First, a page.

Archive for February, 2011

1 in 5 students are constantly stressed

I think the stress level in schools are rising today more than ever.

With the onset of economic turmoil and the need for recent or soon to be graduates to find jobs, the amount of stress has multiplied. These soon-to-be job seekers are hoping their good grades will benefit them in landing a job. This leads to an even higher emphasis on grades than ever before.

The luxury of not working while in school seems like an old fairy tail. Many students are working full-time, or nearly, tomake ends meet. Many students have been reported to make themself sick from anxiety, lose their appetite, lose sleep, become easily aggrivated and simply give up with an overwhelming sense of desperation.

It’s reported 1 in 5 students have seriously considered dropping out entirely.

Hopefully with the turn of the economy we will see heart rates back to normal.




I thought is was about time I introduced myself. I am a soon to be recent graduate of the International Academy of Design & Technology in Tampa holding a shiny new BFA in Interior Design. During the last couple years here, I’ve had the opportunity to take advantage of the study abroad program in London. In London I studied at AIU and worked at a design firm in London known as the Gorgeous Group for a couple monthes.

The biggest difference I saw between American and English design philosophy is not necessarily the end result, but the process they took to get there. English design incorporates alot more hands on techniques vs. cutting edge technical software. While both regions use a combination of both these mediums, it is obvious in the prevelence in each country.  Havnig a heavy background in software like Autocad, Revit, Max, Sketchup, Photoshop… I felt I had an advantage over some of the other students but I also appreciated opportunites to make more models, such as a fruit presentation display (pan to me searching frantically in China town,  London for a coconut. FYI:there are no “stereotypical American” coconuts in London) to a community art gallery using props while speaking to the actual artists about what their needs.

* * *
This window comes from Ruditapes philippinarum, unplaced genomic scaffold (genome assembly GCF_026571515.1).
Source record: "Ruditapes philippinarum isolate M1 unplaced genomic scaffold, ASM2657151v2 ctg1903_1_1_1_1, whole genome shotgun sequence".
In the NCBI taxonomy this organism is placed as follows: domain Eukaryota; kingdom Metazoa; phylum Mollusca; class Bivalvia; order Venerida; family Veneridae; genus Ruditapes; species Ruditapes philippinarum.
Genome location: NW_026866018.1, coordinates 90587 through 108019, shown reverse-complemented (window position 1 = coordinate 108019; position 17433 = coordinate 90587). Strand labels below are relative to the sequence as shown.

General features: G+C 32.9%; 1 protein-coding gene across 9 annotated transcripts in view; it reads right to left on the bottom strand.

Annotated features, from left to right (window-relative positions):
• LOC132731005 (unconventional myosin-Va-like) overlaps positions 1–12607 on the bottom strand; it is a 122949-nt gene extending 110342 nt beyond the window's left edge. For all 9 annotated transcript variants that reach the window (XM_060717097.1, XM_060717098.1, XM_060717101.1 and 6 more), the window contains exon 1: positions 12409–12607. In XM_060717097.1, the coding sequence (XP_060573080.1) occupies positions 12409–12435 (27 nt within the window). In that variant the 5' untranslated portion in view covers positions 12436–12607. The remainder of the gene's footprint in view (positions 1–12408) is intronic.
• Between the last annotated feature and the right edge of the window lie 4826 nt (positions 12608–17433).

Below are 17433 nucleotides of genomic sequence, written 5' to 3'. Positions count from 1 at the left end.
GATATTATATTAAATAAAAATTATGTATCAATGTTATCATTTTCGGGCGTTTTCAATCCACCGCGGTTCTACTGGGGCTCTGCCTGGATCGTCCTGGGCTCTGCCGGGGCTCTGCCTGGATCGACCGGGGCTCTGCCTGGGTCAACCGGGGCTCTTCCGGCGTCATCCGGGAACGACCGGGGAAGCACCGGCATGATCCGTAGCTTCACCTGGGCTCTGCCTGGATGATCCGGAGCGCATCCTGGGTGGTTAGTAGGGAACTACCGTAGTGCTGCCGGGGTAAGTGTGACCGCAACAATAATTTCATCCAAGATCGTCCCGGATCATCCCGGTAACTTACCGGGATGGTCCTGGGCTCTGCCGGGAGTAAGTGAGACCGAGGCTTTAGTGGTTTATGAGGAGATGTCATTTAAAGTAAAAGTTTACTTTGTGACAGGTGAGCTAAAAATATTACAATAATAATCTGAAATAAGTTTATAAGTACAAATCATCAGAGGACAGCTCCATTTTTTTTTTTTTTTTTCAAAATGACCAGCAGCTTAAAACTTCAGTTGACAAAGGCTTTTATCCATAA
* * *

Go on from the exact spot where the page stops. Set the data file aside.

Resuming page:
The Gorgeous Group is fantastic. I assisted them designing everything from restaurants, hotels and bars to custom server trollies and silicone ice trays in the shape of an exclusive whiskey brand they were promoting at the time. The great thing about the Gorgeous Group is that they are dedicated and integrated into all aspects of promoting, training, customizing and designing anything and everything for the client they are working for. Clients like; Sofitel, Louis Vuitton, Starwood, Signet, Hilton…  Very exciting.

The atmosphere was very fast paced, the mantra being “to exceed expectations” which is why the founder, Robbie Bargh, was named #7 most influential people in the bar industry 2009.

Gorgeous Group Recruitment

I think the idea of not limiting the firm to specific roles, but talents, really made the company moldable to every clients needs. This philosophy is what started to get me to think in the broader sense of design. Why not make yourself as diversified and “moldable” for every client?

Fast forward to presently where I am taking this philosophy and  applying for a graduate degree in Industrial design at the University of Chicago. Industrial design is:

Industrial design is a combination of applied art and applied science, whereby the aesthetics, ergonomics and usability of products may be improved for marketability and production. The role of an industrial designer is to create and execute design solutions towards problems of form, usability, physical ergonomics, marketing, brand development and sales.                                                                                      [de Noblet, J., Industrial Design, Paris: A.F.A.A. (1993)]

This definition is very similiar to interior design; creating solutions using applied arts and science to improve aesthetics, ergonomics and usablility. Why not combine the two?


I love when I find truly inspiring design ideas. I am a big fan of the concept of using used cargo containers to create low carbon foot print houses that are equally beautiful as they are innovative. This phenomenon is called “cargotecture”-coined by HyBrid since 2004.

In the United States, there are over 700,000 cargo containers abandoned each year, according to Department of Transportation estimates. These modular, steel containers have limitless possibilities;

vacation homes

small carbon footprint homes

expo space

construction office

student housing

festival housing

movable restroom

…”box office” building.

12-unit, 32 container office.